Packard Super Eight 160 range and history
|Packard 160 Vehicle technical details|
|Production:||1940 to 1942|
|Body and chassis|
|Body styles:||coupe,sedan,station wagon,convertible|
|Doors:||two and four-door|
|Engine and Powertrain|
|Engine power||150 HP|
The Packard 160 (pronounced One-Sixty ) was introduced in 1940 by the Packard Motor Car Company as the successor to the Super Eight model.
Available as a five and eight passenger sedan a 2 and 4 door convertible and clipper coupe also a touring sedan.
The 160 had, like its more luxurious counterpart 180, a 5,833 cc eight-cylinder in-line engine that developed 160 bhp (118 kW) of power. This was marketed as the strongest eight-cylinder in America in 1940. The 5.7-liter Cadillac V8 developed only 150 bhp (110 kW). The engine power was transmitted via a single-disc dry clutch and a manual three-speed gearbox with steering wheel gear to the rear wheels.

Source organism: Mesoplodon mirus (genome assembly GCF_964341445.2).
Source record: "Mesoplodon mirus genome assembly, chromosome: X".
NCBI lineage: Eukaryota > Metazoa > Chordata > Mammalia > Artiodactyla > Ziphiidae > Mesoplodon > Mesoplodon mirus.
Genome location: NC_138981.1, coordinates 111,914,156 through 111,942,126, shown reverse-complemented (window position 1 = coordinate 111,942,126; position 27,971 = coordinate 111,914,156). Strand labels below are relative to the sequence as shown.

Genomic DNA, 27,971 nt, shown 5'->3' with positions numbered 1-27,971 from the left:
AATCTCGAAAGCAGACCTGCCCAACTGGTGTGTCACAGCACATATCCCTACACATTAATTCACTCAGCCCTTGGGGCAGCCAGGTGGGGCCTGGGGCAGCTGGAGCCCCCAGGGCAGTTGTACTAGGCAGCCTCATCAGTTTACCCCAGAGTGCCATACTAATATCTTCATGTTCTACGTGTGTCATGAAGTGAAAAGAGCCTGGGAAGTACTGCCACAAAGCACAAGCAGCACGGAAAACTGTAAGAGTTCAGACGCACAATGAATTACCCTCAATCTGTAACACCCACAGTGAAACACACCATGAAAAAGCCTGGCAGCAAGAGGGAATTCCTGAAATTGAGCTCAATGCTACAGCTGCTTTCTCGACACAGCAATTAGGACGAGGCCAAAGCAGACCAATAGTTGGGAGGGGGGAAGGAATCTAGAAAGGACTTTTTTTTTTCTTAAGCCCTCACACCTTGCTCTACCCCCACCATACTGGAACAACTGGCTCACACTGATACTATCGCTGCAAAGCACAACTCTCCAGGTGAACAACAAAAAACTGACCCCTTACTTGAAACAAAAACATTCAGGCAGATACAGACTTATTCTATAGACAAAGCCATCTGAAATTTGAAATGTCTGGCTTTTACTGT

All Packard series ( 110 , 120 , 160 and 180 ) had the same body design. The 160 had a simpler equipment than the 180 and had as a cooler figure a goddess instead of the pelican. In 1941 and 1942, minor changes were made to the design.
The last specimens of type 160 left the assembly line in February 1942, because then the Second World War prevented another civilian car production in the US. In three years, 11,767 copies were made.